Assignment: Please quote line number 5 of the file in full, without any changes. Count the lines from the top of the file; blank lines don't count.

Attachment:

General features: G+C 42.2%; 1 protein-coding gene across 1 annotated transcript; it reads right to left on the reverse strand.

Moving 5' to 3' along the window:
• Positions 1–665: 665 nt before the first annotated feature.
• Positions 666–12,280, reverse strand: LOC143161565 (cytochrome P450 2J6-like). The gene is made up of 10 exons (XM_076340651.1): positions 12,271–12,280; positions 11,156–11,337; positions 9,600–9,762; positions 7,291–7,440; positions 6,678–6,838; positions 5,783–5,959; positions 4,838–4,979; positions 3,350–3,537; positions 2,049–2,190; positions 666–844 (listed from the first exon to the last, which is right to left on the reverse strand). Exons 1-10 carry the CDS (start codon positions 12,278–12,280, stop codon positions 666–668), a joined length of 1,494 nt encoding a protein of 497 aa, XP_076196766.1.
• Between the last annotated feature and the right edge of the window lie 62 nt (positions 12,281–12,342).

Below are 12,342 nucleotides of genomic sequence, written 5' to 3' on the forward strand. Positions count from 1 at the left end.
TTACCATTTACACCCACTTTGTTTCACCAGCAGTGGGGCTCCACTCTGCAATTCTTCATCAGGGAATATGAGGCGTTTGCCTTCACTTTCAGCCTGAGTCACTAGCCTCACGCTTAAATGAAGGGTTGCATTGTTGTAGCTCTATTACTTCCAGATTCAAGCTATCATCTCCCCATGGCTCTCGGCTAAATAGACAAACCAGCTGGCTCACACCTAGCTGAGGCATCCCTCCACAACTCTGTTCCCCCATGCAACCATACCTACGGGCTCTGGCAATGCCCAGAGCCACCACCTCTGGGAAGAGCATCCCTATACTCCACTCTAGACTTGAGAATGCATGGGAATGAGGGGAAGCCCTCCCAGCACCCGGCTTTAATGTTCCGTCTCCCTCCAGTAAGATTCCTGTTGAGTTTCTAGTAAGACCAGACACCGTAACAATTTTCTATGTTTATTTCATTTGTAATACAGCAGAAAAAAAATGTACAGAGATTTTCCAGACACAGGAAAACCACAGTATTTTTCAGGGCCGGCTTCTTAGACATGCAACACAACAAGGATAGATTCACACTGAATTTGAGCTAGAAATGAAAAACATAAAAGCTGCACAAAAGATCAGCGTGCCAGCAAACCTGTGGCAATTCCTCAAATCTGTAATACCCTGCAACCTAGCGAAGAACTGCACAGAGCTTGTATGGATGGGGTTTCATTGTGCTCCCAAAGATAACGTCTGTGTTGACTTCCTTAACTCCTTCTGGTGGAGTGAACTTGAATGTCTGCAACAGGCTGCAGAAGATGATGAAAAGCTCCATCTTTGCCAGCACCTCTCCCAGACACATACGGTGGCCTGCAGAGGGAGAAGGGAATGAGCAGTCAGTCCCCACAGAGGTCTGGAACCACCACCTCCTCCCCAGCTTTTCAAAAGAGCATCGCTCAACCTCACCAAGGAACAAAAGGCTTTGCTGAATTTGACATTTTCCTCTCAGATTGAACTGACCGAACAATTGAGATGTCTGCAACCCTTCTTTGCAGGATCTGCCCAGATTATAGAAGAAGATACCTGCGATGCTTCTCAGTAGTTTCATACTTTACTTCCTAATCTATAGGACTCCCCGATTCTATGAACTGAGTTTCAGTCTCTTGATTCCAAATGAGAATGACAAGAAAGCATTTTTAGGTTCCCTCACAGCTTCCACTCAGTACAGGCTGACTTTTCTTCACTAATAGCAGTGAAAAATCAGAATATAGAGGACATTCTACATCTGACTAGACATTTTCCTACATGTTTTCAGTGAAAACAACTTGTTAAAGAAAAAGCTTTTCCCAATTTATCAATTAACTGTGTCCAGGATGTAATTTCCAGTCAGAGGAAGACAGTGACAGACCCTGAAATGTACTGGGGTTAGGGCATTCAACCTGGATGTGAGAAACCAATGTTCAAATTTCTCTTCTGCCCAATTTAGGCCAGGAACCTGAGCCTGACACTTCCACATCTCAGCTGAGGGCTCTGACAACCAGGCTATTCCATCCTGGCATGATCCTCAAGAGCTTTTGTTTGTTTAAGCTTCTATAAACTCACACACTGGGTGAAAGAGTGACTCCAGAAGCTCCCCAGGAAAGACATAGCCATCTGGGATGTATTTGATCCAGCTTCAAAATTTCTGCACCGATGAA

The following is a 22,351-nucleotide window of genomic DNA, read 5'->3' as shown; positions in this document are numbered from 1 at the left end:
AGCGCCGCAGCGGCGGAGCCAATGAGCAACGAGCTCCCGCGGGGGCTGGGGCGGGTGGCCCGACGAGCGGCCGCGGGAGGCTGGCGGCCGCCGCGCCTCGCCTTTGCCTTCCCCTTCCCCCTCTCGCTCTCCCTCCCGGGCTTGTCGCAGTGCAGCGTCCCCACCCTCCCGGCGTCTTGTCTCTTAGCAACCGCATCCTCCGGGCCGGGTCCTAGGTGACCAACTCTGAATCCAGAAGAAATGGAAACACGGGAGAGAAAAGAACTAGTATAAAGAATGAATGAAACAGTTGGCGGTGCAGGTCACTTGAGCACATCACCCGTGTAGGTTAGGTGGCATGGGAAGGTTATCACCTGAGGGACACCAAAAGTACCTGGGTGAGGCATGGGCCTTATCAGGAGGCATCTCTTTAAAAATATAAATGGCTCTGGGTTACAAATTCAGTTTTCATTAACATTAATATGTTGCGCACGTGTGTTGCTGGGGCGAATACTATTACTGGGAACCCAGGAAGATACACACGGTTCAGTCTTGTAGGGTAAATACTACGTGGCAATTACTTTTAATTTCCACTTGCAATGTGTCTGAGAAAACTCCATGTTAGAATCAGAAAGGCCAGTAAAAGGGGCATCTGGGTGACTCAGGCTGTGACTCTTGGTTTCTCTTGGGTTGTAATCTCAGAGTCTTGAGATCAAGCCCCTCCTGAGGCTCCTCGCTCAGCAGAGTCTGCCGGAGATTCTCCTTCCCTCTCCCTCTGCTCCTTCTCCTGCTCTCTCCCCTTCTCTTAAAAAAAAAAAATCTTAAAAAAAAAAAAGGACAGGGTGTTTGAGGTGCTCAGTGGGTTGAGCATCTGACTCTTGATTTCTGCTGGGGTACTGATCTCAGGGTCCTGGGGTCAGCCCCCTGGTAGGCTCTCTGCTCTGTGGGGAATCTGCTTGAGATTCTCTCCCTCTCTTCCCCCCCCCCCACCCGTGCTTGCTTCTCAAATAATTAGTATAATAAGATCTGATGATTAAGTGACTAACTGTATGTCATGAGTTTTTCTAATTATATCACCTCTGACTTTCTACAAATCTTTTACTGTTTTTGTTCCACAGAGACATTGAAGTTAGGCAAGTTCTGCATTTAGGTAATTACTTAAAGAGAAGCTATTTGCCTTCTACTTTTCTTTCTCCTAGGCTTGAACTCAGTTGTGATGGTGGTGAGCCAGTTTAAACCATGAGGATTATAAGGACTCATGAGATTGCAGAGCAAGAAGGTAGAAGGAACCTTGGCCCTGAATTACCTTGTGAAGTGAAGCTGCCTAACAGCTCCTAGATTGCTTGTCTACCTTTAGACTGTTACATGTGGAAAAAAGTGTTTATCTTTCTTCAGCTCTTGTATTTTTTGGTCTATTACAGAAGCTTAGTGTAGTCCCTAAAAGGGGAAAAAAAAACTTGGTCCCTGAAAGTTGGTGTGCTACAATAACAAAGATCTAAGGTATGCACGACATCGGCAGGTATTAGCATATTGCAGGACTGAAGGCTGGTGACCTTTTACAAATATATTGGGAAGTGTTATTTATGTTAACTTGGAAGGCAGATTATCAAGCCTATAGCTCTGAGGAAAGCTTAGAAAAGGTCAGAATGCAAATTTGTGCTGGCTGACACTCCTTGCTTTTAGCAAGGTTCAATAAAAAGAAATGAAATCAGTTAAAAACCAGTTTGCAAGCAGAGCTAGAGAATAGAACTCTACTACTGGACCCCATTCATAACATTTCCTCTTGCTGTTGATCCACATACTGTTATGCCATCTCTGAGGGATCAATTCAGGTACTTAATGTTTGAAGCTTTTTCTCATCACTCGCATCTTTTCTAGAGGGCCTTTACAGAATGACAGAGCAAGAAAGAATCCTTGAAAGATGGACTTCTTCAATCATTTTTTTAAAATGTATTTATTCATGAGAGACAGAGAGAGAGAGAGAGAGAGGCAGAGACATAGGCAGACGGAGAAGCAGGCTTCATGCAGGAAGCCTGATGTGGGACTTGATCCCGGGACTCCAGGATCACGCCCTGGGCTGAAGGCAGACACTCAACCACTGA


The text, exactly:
• Between the last annotated feature and the right edge of the window lie 62 nt (positions 12,281–12,342).